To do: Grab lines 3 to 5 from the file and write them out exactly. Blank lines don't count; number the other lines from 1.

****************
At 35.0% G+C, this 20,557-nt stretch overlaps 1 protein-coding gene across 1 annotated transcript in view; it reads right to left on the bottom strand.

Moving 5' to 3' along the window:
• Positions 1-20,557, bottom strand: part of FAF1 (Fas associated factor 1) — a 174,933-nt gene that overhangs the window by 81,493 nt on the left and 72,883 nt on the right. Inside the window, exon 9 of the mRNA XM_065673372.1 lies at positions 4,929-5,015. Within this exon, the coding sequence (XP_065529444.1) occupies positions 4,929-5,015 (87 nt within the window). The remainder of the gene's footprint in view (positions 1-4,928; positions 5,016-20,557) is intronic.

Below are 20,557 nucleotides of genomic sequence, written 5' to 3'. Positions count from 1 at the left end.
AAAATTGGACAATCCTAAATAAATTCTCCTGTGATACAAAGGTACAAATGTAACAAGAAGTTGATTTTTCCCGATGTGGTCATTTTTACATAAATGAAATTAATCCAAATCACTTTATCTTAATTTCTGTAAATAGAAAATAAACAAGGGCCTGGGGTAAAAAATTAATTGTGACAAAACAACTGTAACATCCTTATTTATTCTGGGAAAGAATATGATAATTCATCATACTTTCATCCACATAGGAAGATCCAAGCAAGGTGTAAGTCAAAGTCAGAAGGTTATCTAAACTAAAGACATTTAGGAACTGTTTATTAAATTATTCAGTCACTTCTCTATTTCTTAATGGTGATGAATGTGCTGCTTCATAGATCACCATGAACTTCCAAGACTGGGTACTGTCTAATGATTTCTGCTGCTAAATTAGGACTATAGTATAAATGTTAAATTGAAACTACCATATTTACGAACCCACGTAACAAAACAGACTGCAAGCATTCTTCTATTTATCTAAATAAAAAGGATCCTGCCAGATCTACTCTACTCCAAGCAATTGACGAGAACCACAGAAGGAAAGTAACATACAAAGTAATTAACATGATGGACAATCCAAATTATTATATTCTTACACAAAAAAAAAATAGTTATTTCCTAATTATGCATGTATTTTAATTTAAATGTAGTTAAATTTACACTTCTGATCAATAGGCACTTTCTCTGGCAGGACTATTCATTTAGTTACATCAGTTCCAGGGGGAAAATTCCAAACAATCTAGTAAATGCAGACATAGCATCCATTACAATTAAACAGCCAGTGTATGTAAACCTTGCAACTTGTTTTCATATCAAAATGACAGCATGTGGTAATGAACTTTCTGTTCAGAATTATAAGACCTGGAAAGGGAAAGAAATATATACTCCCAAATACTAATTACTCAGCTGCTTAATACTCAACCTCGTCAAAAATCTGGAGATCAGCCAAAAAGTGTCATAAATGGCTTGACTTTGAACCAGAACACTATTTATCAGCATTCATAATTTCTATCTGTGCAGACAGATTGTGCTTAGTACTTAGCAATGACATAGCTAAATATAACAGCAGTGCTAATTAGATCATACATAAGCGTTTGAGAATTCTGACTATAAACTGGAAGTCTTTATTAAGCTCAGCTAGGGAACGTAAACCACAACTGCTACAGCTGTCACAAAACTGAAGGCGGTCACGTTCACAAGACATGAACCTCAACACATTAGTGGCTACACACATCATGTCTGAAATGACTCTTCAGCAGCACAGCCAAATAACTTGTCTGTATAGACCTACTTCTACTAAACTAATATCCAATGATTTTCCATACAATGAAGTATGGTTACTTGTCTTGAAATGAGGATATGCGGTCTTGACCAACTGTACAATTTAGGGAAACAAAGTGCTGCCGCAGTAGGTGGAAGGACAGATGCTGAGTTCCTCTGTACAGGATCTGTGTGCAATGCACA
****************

• Positions 1-20,557, bottom strand: part of FAF1 (Fas associated factor 1) — a 174,933-nt gene that overhangs the window by 81,493 nt on the left and 72,883 nt on the right. Inside the window, exon 9 of the mRNA XM_065673372.1 lies at positions 4,929-5,015. Within this exon, the coding sequence (XP_065529444.1) occupies positions 4,929-5,015 (87 nt within the window). The remainder of the gene's footprint in view (positions 1-4,928; positions 5,016-20,557) is intronic.

Below are 20,557 nucleotides of genomic sequence, written 5' to 3'. Positions count from 1 at the left end.
AAAATTGGACAATCCTAAATAAATTCTCCTGTGATACAAAGGTACAAATGTAACAAGAAGTTGATTTTTCCCGATGTGGTCATTTTTACATAAATGAAATTAATCCAAATCACTTTATCTTAATTTCTGTAAATAGAAAATAAACAAGGGCCTGGGGTAAAAAATTAATTGTGACAAAACAACTGTAACATCCTTATTTATTCTGGGAAAGAATATGATAATTCATCATACTTTCATCCACATAGGAAGATCCAAGCAAGGTGTAAGTCAAAGTCAGAAGGTTATCTAAACTAAAGACATTTAGGAACTGTTTATTAAATTATTCAGTCACTTCTCTATTTCTTAATGGTGATGAATGTGCTGCTTCATAGATCACCATGAACTTCCAAGACTGGGTACTGTCTAATGATTTCTGCTGCTAAATTAGGACTATAGTATAAATGTTAAATTGAAACTACCATATTTACGAACCCACGTAACAAAACAGACTGCAAGCATTCTTCTATTTATCTAAATAAAAAGGATCCTGCCAGATCTACTCTACTCCAAGCAATTGACGAGAACCACAGAAGGAAAGTAACATACAAAGTAATTAACATGATGGACAATCCAAATTATTATATTCTTACACAAAAAAAAAATAGTTATTTCCTAATTATGCATGTATTTTAATTTAAATGTAGTTAAATTTACACTTCTGATCAATAGGCACTTTCTCTGGCAGGACTATTCATTTAGTTACATCAGTTCCAGGGGGAAAATTCCAAACAATCTAGTAAATGCAGACATAGCATCCATTACAATTAAACAGCCAGTGTATGTAAACCTTGCAACTTGTTTTCATATCAAAATGACAGCATGTGGTAATGAACTTTCTGTTCAGAATTATAAGACCTGGAAAGGGAAAGAAATATATACTCCCAAATACTAATTACTCAGCTGCTTAATACTCAACCTCGTCAAAAATCTGGAGATCAGCCAAAAAGTGTCATAAATGGCTTGACTTTGAACCAGAACACTATTTATCAGCATTCATAATTTCTATCTGTGCAGACAGATTGTGCTTAGTACTTAGCAATGACATAGCTAAATATAACAGCAGTGCTAATTAGATCATACATAAGCGTTTGAGAATTCTGACTATAAACTGGAAGTCTTTATTAAGCTCAGCTAGGGAACGTAAACCACAACTGCTACAGCTGTCACAAAACTGAAGGCGGTCACGTTCACAAGACATGAACCTCAACACATTAGTGGCTACACACATCATGTCTGAAATGACTCTTCAGCAGCACAGCCAAATAACTTGTCTGTATAGACCTACTTCTACTAAACTAATATCCAATGATTTTCCATACAATGAAGTATGGTTACTTGTCTTGAAATGAGGATATGCGGTCTTGACCAACTGTACAATTTAGGGAAACAAAGTGCTGCCGCAGTAGGTGGAAGGACAGATGCTGAGTTCCTCTGTACAGGATCTGTGTGCAATGCACA